A circular economy requires changes in the way products are designed, produced and used. Sound design principles strive for durability, repairability and recyclability of products. Reducing the use of hazardous substances in various types of products not only lowers risks for health and the environment but also makes recycling and recovery of secondary products much easier. Mandatory requirements can also include minimum standards of efficiency.
- A United Nations regulation adopted at UNECE in 2013 requires 85% of new vehicles’ mass to be reusable/recyclable and 95% reusable/recoverable, thereby reducing overall environmental footprint by influencing the design process. This binding regulation covers one quarter of all vehicles sold globally – some 23 million vehicles in 2019.
- Design is also important to prevent the programmed obsolescence of vehicles and extend their life. A United Nations Regulation on Software Updates facilitates vehicle upgrades that will limit the premature obsolescence of vehicles.
- Mandatory performance requirements can be imposed on certain products to increase resource efficiency and reduce pollution. For these requirements to be effective, accepted standards and testing methods for verification are essential. UN Regulations and Global Technical Regulations enable harmonized measurement of fuel consumption and tailpipe CO2 emissions from cars and vans.
- National planning frameworks can serve to anticipate the consequences of different choices, plan for their long-term implications and ensure coherence among various types of interventions, including in a transboundary context. The Protocol on Strategic Environmental Assessment (SEA) of the Espoo Convention provides a practical tool to improve the quality of such decisions.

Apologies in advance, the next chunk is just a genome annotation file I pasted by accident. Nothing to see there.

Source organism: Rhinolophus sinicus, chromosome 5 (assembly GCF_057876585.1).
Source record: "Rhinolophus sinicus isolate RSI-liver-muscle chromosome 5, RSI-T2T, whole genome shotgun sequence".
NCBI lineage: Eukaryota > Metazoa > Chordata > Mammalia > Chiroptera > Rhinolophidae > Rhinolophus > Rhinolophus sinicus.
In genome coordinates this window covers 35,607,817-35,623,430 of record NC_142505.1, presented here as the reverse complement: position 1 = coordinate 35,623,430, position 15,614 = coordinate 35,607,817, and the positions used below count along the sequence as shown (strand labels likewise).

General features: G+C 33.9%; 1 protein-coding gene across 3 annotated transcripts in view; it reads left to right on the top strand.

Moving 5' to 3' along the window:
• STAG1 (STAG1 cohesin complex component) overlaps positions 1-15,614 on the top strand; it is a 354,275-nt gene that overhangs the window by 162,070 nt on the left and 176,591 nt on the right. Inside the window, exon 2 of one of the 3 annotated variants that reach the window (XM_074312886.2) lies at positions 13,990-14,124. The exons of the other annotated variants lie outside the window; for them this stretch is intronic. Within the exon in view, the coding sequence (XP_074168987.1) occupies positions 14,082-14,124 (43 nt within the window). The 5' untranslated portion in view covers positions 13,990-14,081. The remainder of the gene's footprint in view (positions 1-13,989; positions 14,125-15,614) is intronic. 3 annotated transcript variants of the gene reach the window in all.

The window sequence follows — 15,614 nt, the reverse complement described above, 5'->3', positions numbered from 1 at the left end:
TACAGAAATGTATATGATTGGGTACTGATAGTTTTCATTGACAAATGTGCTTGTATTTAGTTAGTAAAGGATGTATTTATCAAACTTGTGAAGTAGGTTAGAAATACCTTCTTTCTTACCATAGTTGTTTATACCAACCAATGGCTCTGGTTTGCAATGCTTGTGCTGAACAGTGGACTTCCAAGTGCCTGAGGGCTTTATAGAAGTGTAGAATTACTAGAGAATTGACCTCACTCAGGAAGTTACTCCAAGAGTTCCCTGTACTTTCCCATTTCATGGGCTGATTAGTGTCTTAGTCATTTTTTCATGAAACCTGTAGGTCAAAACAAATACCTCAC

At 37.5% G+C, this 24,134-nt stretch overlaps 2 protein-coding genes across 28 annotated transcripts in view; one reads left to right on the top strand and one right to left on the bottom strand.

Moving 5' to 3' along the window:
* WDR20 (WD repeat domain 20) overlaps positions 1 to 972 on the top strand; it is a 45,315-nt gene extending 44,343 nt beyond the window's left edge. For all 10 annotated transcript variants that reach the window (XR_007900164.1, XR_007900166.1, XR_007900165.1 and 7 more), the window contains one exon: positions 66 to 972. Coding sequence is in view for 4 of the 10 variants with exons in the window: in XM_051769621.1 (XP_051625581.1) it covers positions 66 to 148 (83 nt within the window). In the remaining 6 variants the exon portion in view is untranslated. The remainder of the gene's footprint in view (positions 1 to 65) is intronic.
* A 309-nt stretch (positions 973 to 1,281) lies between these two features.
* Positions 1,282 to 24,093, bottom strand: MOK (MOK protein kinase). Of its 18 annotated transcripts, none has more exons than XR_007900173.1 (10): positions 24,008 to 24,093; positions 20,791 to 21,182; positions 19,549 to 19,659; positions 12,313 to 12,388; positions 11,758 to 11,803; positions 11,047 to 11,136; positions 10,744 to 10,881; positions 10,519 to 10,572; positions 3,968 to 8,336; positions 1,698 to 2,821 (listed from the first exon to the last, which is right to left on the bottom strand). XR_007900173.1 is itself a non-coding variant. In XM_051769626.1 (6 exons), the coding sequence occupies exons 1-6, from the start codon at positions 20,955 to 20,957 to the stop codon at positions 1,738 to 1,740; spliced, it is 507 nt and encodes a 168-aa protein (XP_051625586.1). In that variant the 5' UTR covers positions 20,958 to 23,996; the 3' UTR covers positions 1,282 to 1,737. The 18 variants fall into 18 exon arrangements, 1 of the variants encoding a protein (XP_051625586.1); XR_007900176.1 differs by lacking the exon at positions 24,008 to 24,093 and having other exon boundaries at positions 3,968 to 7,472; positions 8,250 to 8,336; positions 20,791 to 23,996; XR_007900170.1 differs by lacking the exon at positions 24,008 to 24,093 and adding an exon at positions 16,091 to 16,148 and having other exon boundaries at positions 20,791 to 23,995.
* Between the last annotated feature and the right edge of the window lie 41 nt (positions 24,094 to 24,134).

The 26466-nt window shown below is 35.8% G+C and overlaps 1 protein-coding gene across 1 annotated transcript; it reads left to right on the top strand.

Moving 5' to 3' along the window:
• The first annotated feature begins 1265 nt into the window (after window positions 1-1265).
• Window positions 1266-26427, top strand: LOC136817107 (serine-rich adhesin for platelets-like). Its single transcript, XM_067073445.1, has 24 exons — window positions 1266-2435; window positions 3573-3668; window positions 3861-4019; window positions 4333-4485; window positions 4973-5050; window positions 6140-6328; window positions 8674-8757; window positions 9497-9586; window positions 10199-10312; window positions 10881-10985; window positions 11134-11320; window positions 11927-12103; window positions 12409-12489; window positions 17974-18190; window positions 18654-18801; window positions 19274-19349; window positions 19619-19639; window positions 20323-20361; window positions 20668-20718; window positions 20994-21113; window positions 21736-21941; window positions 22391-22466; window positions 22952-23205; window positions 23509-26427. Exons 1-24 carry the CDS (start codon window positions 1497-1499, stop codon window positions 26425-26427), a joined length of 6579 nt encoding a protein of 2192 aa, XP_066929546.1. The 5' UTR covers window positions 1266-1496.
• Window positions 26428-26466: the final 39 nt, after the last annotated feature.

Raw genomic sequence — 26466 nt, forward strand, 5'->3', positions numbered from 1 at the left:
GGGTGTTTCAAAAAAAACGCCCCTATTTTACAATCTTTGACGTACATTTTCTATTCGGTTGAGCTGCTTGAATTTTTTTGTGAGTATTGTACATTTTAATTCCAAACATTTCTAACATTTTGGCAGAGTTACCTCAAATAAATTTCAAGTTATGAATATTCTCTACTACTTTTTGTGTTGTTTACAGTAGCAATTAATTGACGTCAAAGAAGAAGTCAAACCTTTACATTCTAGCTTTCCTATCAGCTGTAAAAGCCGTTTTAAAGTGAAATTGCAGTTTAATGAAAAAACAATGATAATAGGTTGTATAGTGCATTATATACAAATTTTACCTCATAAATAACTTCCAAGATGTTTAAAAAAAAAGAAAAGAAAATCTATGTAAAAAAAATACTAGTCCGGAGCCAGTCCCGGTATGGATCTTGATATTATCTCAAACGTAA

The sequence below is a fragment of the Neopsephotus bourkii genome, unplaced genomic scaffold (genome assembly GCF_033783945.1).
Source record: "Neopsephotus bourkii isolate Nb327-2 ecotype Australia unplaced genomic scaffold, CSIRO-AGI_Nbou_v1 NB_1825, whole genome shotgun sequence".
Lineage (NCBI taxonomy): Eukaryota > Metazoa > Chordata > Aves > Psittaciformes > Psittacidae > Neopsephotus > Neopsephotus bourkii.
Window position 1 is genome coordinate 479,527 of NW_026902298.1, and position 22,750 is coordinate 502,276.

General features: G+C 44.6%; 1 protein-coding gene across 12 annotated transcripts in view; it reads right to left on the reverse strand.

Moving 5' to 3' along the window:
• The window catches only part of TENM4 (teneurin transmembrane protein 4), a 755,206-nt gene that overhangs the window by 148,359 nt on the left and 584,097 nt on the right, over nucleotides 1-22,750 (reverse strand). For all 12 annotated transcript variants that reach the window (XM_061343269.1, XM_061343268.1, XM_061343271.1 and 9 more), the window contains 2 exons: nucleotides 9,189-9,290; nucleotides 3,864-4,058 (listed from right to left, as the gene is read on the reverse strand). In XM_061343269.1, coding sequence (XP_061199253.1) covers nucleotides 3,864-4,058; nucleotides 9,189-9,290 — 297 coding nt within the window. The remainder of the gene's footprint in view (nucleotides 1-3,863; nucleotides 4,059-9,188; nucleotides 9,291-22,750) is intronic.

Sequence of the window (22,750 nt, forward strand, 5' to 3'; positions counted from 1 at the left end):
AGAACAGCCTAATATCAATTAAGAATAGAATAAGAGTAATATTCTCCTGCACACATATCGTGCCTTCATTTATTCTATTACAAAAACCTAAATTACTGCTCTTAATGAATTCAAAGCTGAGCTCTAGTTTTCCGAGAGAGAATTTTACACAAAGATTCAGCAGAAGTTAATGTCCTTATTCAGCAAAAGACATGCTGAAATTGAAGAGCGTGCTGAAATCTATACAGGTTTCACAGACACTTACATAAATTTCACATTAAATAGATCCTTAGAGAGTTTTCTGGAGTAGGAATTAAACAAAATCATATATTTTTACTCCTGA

- The design of infrastructure and the way it is used determines its longevity and the overall needs for materials through the lifecycle. UNECE transport infrastructure agreements define key parameters for the construction, maintenance and upgrade of international networks in all inland transport modes.
- Buildings account for around one third of the global consumption of materials and are responsible for 40 per cent of carbon dioxide emissions through the energy services they require. The Framework Guidelines for Energy Efficiency Standards in Buildings developed by UNECE provide a set of principles to improve sustainability in the conception/design, construction, operation, maintenance, and decommissioning/recycling of buildings and their components. The Guidelines provide the basis for the High-Performance Buildings Initiative (HPBI) that seeks to improve health and quality of life while advancing decarbonization of the global buildings supply chain.